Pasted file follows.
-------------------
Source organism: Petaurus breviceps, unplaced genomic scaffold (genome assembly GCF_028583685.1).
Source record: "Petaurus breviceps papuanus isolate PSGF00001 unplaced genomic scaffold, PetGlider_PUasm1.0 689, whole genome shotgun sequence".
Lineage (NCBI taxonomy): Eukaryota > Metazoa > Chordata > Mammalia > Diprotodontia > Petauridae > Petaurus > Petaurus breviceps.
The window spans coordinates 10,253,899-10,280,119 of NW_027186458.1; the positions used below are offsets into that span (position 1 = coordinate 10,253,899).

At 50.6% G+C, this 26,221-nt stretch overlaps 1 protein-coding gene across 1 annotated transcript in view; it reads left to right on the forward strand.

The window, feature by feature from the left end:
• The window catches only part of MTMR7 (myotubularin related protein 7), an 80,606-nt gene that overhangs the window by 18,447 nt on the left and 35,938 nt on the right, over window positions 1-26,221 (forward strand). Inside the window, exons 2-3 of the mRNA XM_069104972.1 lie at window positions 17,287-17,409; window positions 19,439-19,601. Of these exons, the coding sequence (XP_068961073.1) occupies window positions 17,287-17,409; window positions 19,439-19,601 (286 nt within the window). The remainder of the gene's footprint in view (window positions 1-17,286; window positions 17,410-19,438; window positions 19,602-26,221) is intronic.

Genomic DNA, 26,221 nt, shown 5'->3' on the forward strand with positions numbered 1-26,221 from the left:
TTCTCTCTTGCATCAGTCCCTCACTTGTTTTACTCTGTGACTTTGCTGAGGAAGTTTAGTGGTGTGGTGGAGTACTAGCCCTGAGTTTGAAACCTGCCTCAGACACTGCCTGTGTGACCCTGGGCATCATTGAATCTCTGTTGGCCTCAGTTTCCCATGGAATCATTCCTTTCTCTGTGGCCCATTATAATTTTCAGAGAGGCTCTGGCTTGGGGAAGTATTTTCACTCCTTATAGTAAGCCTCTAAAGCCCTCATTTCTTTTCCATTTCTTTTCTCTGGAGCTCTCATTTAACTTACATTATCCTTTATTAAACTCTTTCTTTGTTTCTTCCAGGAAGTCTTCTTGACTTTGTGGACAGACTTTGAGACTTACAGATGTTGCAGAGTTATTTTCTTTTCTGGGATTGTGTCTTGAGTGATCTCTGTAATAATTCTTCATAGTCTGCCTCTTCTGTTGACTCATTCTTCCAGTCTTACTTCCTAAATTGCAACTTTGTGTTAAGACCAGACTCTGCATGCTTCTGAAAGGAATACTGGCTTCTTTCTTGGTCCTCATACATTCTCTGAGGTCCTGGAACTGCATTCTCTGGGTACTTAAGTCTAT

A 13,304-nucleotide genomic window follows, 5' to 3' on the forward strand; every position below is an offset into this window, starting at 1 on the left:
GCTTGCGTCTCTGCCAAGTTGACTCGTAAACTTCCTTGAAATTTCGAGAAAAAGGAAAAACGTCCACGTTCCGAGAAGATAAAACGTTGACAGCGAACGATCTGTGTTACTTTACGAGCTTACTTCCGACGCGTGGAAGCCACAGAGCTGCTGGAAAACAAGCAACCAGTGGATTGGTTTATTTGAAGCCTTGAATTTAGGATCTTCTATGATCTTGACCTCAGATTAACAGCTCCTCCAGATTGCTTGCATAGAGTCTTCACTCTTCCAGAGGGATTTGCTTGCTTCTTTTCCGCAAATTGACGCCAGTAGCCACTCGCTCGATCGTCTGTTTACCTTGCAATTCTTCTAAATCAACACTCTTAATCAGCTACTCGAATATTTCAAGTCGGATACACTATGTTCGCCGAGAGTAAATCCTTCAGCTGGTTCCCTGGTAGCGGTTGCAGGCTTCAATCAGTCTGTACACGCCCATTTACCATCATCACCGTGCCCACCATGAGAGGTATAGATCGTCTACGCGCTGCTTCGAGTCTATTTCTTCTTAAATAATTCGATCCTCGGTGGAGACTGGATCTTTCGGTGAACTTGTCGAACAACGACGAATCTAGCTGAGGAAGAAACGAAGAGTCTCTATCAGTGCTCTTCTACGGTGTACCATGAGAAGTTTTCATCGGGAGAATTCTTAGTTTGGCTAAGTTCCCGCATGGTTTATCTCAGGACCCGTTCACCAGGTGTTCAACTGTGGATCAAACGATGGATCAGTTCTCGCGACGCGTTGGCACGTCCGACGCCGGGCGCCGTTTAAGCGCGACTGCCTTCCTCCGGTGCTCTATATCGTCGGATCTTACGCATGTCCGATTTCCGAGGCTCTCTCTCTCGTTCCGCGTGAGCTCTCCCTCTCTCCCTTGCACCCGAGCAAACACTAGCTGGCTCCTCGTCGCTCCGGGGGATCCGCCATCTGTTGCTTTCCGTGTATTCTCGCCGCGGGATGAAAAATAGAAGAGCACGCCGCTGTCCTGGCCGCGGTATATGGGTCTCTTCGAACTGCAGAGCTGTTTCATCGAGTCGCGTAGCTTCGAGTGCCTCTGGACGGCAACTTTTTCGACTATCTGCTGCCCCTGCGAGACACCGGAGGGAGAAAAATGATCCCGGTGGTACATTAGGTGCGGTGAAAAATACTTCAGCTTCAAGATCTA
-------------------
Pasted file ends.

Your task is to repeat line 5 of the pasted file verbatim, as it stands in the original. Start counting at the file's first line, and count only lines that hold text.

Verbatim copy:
At 50.6% G+C, this 26,221-nt stretch overlaps 1 protein-coding gene across 1 annotated transcript in view; it reads left to right on the forward strand.